One good thing about spending so much time on FourStory is that it gives me an excuse not to get any fiction writing done. Not that I need one; I've got a stockpile of ‘em. But my last book came out in 2005, and my last short story a year later, and that's not peachy. So when Gary finished his serial, I decided to start one of my own. That way I'd force myself to get a little writing done each week. So I pulled out my series character Joe Portugal, who's a TV commercial actor who habitually stumbles over dead bodies and knocks off cases that baffle the police, and told him to go out and solve something, and to make sure it had to do with affordable housing. I called the whole thing Bad Developments, and it started in late March, and so far I've only missed one week.
Here's the thing about writing serial fiction: it's a really bad idea for someone like me who can't plot their way out of a paper bag. My usual novel-writing method is to just keep putting stuff down until I get to about 120,000 words, at which point I generally have enough useful material for an 80,000-word book, and then I go back and throw out whatever didn't go anywhere and make all the parts have something to do with each other and eventually mold a coherent story out of the whole thing. It's not unusual for whole plotlines to go away, for what I put down at the beginning to morph into something entirely different, for whatever I intended to write about to not be what I do write about.
Nonetheless, I forged ahead. I came up with a house that was being sold under shady circumstances, and a missing owner, and a new development on Hollywood Boulevard, and I mixed in John Santini, a character who showed up in the last book, who's a behind-the-scenes manipulator and quite possibly the most powerful man in Los Angeles. (Not to mention a truly shady character.) Through eight segments or so I managed not to contradict myself or to write anything I couldn't figure out a way to explain away later. I used those chunks to find out just what it was about affordable housing I was going to write about, letting my characters lead the way, because they generally have a better idea of what's going on than I do.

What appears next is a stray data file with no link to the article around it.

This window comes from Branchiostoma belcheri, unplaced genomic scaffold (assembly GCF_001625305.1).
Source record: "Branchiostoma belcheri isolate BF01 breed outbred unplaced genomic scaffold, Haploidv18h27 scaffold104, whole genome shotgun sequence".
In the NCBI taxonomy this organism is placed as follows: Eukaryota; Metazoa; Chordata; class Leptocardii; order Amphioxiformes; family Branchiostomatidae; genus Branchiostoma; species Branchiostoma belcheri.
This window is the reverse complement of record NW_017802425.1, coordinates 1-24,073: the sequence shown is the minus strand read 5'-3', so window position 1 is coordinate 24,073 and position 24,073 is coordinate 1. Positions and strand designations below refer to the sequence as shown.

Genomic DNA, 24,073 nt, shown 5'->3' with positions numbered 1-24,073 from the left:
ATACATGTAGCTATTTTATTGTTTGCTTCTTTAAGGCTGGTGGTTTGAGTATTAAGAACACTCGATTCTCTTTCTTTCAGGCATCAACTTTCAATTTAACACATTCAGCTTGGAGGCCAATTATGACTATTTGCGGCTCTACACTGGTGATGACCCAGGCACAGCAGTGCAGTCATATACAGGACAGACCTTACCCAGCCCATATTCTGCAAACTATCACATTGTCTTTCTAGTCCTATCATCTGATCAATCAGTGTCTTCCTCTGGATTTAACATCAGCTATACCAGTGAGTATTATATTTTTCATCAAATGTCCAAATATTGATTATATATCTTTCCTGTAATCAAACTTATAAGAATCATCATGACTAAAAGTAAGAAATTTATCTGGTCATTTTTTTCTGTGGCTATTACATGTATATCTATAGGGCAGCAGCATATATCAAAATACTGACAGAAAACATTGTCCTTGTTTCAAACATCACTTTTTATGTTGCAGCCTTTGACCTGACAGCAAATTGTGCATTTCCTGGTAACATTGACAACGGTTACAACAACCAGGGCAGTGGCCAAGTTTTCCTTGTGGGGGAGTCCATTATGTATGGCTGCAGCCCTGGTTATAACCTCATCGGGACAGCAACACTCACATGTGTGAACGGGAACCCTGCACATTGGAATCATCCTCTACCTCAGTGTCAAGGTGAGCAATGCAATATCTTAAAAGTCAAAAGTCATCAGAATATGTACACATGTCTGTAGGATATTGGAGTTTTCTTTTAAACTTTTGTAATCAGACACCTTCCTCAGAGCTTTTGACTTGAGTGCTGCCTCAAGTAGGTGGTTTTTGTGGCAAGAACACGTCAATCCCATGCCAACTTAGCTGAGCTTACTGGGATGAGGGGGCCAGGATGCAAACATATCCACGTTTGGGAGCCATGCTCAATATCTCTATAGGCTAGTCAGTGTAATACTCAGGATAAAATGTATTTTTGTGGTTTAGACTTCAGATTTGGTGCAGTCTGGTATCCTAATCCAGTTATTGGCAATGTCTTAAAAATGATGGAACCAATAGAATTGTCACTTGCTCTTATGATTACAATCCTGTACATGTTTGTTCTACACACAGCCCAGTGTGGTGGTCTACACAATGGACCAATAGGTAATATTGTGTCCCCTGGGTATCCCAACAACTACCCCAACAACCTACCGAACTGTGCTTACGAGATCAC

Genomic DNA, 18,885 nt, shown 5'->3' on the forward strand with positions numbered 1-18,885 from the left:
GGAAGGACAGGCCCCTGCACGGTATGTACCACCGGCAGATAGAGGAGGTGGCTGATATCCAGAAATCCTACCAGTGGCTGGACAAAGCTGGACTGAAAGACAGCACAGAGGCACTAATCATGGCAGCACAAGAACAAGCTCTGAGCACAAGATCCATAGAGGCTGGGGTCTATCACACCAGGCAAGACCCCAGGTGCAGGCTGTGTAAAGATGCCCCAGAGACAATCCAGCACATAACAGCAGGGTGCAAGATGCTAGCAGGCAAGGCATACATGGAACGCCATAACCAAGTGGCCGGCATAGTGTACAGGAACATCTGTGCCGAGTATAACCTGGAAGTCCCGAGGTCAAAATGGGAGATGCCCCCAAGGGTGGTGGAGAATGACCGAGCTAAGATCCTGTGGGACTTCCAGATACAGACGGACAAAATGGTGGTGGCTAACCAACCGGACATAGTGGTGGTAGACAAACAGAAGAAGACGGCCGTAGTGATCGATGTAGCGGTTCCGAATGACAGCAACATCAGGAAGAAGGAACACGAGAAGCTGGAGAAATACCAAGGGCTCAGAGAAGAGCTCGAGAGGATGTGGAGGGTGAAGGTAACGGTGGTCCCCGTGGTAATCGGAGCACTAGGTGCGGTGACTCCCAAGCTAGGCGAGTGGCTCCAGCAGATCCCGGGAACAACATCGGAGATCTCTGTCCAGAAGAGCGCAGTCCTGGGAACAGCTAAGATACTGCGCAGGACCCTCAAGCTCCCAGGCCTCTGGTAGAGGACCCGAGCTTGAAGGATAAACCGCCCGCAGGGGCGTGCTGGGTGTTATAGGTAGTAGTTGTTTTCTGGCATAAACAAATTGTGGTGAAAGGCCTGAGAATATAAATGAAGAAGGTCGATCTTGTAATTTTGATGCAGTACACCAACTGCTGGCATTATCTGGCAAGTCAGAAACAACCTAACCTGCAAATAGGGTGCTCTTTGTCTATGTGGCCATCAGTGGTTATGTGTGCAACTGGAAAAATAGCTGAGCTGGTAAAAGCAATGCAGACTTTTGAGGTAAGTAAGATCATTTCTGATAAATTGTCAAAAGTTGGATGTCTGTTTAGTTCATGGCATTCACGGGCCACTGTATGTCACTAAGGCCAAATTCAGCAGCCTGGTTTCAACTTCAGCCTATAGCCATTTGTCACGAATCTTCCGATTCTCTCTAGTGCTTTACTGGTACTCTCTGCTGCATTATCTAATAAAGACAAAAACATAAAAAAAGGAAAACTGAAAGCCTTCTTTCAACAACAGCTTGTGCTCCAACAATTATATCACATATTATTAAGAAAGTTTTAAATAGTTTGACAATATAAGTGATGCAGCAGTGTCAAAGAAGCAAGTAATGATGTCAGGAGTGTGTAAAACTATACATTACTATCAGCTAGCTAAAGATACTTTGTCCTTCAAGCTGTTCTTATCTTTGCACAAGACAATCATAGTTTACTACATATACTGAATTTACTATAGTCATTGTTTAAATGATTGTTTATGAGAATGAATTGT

Then, last Friday, I was looking for a good way to end the week's segment, something that would make the reader want to see what happened next, and this came out:
“So,” Henry Shoshone said, “what kind of important stuff is Robbie Strauss going to do?”
John Santini smiled. He looked around the room, seeming to notice his audience for the first time. “He's gonna build places for the homeless people,” he said.
“Places,” I said.
“Buildings,” he said. “Places for them to live.”
“How many buildings?”
John Santini downed some more of his drink. Then, with impeccable timing, he replied.
“As many as it takes,” he said.
Well, hell. Now I've gone and done it. I've taken a rich developer who's developed a social consciousness, and I've put him in cahoots with a civic leader/mobster with all the right ties to all the right people, and I've put them to work solving L.A.‘s homeless problem. Which my hero Joe and his new friend Henry Shoshone have to aid in, meanwhile finding the missing homeowner and solving the murder of the guy in Shoshone's building who got off the elevator at the wrong floor and got stabbed to death in the bathroom. Not to mention the porn actors ...
I've got enough planned for the next chunk. And after that? Who knows? Someone's gonna have to have a better plan than “as many as it takes.” I'm sure I can invent something serviceable but, no being a hacky kind of writer, I'd prefer to do more.
So, folks, I'm asking for help. Let's say you've got the city with probably the biggest homelessness problem in the nation, and you've got someone with wads of money and someone with power aplenty behind it, and the two of them are itching to solve that problem. What would they face? What are the biggest obstacles? Who's going to have a vested interest in them not succeeding? How will the homeless, and those who advocate for them, react to all this? How far can this harebrained scheme really go?
On behalf of Joe, John Santini, and the people of the City of Angels, I thank you.